Local Hospitals

Although Cane Hill was built as a hospital independent of others, it was connected in various ways with several other hospitals. These connections changed, strengthened and weakened over time, and as such I will not attempt to describe in detail the connections.

Cane Hill was built under the authority of the county of Surrey, and was built due to the requirements of the county.

Springfield in Tooting was the first Surrey Asylum, and was opened in 1841. When this filled up,  Brookwood in Woking opened, in 1867. Cane Hill was opened in 1883 when the two above asylums were full.

In 1889 Cane Hill came under the administration of the newly formed London County Council, which already had three asylums, at Hanwell (1828), Friern (1851) and Banstead (1871). Cane Hill was added to these three, and subsequent asylums were built at Claybury (1893) and Bexley (1898) to meet the needs of a growing population.

At Epsom in Surrey, 4 Asylums and one learning disabilities hospital were opened in very close proximity to each other. Horton (1899) could hold 2000 patients, as could West Park (1924) and Long Grove (1903). Manor Hospital (1899) was built as a temporary structure and was expanded on an ad hoc basis. It could hold 1500. St Ebbas (1903) was the Learning Disabilities hospital and could accomodate 1200 patients.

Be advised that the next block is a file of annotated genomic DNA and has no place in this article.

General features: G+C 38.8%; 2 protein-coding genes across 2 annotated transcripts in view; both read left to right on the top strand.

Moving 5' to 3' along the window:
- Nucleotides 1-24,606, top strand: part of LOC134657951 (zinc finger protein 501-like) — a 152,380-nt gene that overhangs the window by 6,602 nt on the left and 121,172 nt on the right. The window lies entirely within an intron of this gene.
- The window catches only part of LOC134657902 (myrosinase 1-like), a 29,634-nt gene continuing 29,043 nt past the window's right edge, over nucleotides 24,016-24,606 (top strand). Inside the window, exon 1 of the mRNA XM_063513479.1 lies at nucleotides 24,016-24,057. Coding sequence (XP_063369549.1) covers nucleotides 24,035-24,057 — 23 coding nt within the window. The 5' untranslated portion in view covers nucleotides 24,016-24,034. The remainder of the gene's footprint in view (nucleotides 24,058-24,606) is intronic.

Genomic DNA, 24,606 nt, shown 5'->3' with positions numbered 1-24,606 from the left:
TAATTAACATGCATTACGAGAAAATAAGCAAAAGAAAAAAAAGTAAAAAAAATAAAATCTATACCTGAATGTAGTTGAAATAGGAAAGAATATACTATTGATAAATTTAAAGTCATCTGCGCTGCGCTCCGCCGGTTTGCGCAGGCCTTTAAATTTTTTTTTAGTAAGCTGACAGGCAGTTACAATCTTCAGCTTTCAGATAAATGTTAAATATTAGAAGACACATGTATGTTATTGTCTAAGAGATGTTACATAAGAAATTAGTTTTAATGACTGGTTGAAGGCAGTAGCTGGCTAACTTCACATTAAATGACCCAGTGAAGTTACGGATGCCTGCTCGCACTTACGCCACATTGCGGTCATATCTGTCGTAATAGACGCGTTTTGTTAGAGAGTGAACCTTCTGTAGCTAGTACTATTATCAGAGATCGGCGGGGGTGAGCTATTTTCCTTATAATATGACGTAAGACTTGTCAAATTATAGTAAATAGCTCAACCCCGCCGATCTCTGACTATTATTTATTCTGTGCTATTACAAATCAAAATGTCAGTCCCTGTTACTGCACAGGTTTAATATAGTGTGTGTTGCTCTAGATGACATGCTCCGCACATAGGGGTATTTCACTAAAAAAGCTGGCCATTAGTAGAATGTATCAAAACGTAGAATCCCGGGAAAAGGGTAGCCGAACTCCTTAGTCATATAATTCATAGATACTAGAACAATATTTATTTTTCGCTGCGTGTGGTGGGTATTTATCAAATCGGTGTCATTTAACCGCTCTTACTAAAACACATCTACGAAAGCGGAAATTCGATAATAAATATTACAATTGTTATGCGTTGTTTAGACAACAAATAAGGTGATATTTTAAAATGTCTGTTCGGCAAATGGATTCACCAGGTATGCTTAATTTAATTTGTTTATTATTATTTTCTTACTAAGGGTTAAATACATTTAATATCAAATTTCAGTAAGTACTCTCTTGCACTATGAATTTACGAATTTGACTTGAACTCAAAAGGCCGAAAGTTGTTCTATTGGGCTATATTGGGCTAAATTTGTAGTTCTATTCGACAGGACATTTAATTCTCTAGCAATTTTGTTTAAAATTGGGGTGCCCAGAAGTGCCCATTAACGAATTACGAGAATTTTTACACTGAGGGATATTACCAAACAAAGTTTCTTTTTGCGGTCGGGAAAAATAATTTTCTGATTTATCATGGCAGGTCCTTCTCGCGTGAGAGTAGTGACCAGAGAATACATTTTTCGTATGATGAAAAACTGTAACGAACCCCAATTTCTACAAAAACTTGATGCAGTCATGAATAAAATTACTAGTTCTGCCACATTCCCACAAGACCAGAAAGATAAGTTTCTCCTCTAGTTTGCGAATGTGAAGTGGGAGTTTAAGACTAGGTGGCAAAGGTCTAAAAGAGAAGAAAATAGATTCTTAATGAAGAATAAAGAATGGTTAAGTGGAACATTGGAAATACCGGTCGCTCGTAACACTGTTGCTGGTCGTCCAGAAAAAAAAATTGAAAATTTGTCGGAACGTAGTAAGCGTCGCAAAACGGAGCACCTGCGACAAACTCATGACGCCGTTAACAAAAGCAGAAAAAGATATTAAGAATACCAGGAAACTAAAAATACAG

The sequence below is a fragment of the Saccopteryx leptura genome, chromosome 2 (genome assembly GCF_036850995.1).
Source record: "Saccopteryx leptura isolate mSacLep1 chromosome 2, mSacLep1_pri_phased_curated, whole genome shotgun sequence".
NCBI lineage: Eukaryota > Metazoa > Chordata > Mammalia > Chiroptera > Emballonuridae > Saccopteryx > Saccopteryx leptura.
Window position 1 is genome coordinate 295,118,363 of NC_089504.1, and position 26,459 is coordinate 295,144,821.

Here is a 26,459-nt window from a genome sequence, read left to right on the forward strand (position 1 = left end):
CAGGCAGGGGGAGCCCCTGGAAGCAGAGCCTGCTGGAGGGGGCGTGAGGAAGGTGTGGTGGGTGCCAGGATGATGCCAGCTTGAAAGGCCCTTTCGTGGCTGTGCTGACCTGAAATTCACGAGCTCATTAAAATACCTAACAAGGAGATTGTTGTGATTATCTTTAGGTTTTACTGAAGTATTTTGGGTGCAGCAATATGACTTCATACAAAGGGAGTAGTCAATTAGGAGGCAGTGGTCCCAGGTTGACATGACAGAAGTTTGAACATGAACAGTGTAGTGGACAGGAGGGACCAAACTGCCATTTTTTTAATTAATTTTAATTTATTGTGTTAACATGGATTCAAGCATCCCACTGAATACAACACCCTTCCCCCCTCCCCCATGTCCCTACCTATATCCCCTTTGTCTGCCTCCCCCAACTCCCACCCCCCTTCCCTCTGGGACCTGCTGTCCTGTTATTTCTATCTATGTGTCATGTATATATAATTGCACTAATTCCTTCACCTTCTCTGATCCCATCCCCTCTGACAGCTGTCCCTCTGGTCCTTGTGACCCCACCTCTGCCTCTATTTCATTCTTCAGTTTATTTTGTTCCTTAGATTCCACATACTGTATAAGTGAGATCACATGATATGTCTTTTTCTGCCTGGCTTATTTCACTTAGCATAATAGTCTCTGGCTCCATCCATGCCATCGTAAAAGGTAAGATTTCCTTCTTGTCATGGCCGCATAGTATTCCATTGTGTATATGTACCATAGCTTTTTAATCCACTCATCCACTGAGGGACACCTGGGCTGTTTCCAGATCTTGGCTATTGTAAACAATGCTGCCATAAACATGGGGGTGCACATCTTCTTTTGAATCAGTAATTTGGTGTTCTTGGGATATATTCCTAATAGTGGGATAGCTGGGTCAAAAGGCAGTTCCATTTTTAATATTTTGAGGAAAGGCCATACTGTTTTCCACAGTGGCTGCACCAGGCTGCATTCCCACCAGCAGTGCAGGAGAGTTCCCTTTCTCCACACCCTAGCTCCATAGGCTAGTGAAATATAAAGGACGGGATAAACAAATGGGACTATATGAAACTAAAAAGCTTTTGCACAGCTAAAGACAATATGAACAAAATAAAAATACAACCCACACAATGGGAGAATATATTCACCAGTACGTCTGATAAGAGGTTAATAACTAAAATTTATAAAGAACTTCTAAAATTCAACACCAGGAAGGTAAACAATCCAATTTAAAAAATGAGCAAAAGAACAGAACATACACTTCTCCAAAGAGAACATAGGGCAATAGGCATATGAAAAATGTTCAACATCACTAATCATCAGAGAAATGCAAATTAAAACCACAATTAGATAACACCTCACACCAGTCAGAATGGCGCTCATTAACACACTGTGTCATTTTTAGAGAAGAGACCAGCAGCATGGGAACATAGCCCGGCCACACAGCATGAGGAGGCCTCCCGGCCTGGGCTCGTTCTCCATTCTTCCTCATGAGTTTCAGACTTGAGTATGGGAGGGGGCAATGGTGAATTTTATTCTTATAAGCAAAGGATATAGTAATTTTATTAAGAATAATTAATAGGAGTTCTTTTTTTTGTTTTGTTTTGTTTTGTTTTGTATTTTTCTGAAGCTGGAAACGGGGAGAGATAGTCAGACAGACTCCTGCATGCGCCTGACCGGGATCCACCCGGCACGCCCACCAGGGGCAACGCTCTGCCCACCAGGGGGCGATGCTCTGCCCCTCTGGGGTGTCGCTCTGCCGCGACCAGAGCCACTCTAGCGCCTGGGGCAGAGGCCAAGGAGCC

In 1907 The Maudsley opened for voluntary patients in London, and has always been administered by London authorities. In 1930, Bethlem Royal hospital moved to South London from it’s more central position, and worked in partnership with Cane Hill and The Maudsley from the 1960s.

In 1948, when the NHS took control of the country’s  Mental Hospitals and Asylums, the administration changed again. Cane Hill, Maudsley and Bethlem became more closely associated, and Cane Hill no longer had much to do with the former London Hospitals.

Although Netherne Hospital (1907) is situated just 4 miles from Cane Hill, they were never administered by the same body. Netherne was administered by the county of Surrey, but Cane Hill had been taken over by London. Upon the formation of the NHS, Netherne became associated with the Redhill Health Authority.

3 thoughts on “Local Hospitals”

  1. I was employed as a registered nurse at Netherne from 1970 to 1978 before migrating to Australia with my family. I require a copy of my pay slip records to qualify for a NHS pension. Would you know where I could apply to obtain these records.

    Many THanks

    Margaret Garry

  2. There was also St Lawrences Hospital in Caterham on the Hill the third Metropolitan Asylum Hospital opened in 1870.

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